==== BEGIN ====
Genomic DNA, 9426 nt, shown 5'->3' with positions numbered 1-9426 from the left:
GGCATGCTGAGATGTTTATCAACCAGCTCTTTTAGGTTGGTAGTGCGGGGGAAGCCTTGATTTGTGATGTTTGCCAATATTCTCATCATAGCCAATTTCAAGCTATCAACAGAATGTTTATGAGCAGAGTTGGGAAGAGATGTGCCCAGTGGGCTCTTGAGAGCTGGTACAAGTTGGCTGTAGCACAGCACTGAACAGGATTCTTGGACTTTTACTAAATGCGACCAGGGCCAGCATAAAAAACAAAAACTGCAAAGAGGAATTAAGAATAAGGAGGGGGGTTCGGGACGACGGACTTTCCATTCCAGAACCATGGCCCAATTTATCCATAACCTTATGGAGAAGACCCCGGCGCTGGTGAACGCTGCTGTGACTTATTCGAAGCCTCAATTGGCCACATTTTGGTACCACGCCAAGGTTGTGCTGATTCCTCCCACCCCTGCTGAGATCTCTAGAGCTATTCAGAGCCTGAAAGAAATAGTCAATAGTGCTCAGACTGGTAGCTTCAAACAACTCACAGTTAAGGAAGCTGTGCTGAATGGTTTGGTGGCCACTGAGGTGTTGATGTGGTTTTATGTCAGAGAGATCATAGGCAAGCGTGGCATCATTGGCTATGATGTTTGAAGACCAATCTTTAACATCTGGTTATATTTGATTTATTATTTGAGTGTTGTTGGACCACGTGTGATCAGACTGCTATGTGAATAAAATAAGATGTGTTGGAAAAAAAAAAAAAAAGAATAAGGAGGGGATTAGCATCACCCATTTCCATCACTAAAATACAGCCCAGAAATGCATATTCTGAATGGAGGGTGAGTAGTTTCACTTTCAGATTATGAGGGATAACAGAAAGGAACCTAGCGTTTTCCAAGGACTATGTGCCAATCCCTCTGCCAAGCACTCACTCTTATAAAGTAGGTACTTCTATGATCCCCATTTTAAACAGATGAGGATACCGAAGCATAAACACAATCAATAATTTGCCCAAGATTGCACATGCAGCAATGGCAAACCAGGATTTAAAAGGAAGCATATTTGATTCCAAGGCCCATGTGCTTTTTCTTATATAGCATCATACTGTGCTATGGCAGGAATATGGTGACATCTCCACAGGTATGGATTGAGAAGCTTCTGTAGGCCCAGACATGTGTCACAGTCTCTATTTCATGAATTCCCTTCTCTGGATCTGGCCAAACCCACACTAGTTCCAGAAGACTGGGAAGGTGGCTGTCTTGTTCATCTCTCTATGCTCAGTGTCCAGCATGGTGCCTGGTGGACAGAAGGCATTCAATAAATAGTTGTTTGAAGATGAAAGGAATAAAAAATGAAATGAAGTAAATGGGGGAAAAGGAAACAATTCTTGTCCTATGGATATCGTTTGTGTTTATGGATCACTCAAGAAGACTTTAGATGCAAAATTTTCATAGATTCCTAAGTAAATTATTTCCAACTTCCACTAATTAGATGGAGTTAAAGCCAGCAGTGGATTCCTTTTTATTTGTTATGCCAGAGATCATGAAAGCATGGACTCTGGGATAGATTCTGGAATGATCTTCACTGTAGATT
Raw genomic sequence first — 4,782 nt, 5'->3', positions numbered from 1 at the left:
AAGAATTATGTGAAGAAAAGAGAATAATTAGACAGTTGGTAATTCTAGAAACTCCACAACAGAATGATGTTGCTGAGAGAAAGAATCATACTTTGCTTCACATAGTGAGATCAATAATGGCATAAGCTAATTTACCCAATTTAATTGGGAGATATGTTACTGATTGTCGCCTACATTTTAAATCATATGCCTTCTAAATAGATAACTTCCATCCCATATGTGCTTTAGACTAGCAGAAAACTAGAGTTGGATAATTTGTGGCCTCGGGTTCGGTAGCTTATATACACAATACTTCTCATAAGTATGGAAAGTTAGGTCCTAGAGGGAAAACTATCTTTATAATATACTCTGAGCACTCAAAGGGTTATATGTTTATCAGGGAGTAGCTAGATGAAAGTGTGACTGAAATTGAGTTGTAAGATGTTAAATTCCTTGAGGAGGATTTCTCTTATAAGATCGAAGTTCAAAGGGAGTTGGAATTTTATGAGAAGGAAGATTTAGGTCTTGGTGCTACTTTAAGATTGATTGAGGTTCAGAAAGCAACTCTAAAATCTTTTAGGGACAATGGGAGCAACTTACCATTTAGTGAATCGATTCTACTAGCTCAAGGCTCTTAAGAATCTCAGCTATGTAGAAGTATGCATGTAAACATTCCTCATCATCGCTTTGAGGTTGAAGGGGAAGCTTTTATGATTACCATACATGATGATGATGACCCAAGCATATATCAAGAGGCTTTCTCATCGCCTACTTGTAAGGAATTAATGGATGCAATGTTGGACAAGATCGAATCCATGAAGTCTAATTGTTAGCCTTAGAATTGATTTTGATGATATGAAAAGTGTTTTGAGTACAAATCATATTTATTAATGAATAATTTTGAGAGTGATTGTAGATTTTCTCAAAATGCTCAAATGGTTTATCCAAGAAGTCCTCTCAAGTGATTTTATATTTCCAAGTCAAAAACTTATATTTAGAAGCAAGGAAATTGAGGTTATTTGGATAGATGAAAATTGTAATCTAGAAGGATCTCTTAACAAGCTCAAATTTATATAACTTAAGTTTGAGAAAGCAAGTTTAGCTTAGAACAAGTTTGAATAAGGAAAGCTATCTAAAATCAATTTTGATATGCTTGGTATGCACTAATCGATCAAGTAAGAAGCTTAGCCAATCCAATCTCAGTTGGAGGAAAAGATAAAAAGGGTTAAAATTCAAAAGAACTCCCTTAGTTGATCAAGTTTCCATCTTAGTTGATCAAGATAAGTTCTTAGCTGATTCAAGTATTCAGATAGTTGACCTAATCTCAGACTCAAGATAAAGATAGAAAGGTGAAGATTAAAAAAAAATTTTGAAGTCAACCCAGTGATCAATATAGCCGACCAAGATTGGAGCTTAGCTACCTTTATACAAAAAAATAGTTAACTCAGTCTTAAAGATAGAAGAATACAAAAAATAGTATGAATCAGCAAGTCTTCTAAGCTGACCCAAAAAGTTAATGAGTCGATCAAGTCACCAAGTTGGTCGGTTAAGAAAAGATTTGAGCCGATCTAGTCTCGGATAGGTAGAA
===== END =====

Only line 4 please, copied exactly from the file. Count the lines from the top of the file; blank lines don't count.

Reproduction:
AAGAATTATGTGAAGAAAAGAGAATAATTAGACAGTTGGTAATTCTAGAAACTCCACAACAGAATGATGTTGCTGAGAGAAAGAATCATACTTTGCTTCACATAGTGAGATCAATAATGGCATAAGCTAATTTACCCAATTTAATTGGGAGATATGTTACTGATTGTCGCCTACATTTTAAATCATATGCCTTCTAAATAGATAACTTCCATCCCATATGTGCTTTAGACTAGCAGAAAACTAGAGTTGGATAATTTGTGGCCTCGGGTTCGGTAGCTTATATACACAATACTTCTCATAAGTATGGAAAGTTAGGTCCTAGAGGGAAAACTATCTTTATAATATACTCTGAGCACTCAAAGGGTTATATGTTTATCAGGGAGTAGCTAGATGAAAGTGTGACTGAAATTGAGTTGTAAGATGTTAAATTCCTTGAGGAGGATTTCTCTTATAAGATCGAAGTTCAAAGGGAGTTGGAATTTTATGAGAAGGAAGATTTAGGTCTTGGTGCTACTTTAAGATTGATTGAGGTTCAGAAAGCAACTCTAAAATCTTTTAGGGACAATGGGAGCAACTTACCATTTAGTGAATCGATTCTACTAGCTCAAGGCTCTTAAGAATCTCAGCTATGTAGAAGTATGCATGTAAACATTCCTCATCATCGCTTTGAGGTTGAAGGGGAAGCTTTTATGATTACCATACATGATGATGATGACCCAAGCATATATCAAGAGGCTTTCTCATCGCCTACTTGTAAGGAATTAATGGATGCAATGTTGGACAAGATCGAATCCATGAAGTCTAATTGTTAGCCTTAGAATTGATTTTGATGATATGAAAAGTGTTTTGAGTACAAATCATATTTATTAATGAATAATTTTGAGAGTGATTGTAGATTTTCTCAAAATGCTCAAATGGTTTATCCAAGAAGTCCTCTCAAGTGATTTTATATTTCCAAGTCAAAAACTTATATTTAGAAGCAAGGAAATTGAGGTTATTTGGATAGATGAAAATTGTAATCTAGAAGGATCTCTTAACAAGCTCAAATTTATATAACTTAAGTTTGAGAAAGCAAGTTTAGCTTAGAACAAGTTTGAATAAGGAAAGCTATCTAAAATCAATTTTGATATGCTTGGTATGCACTAATCGATCAAGTAAGAAGCTTAGCCAATCCAATCTCAGTTGGAGGAAAAGATAAAAAGGGTTAAAATTCAAAAGAACTCCCTTAGTTGATCAAGTTTCCATCTTAGTTGATCAAGATAAGTTCTTAGCTGATTCAAGTATTCAGATAGTTGACCTAATCTCAGACTCAAGATAAAGATAGAAAGGTGAAGATTAAAAAAAAATTTTGAAGTCAACCCAGTGATCAATATAGCCGACCAAGATTGGAGCTTAGCTACCTTTATACAAAAAAATAGTTAACTCAGTCTTAAAGATAGAAGAATACAAAAAATAGTATGAATCAGCAAGTCTTCTAAGCTGACCCAAAAAGTTAATGAGTCGATCAAGTCACCAAGTTGGTCGGTTAAGAAAAGATTTGAGCCGATCTAGTCTCGGATAGGTAGAA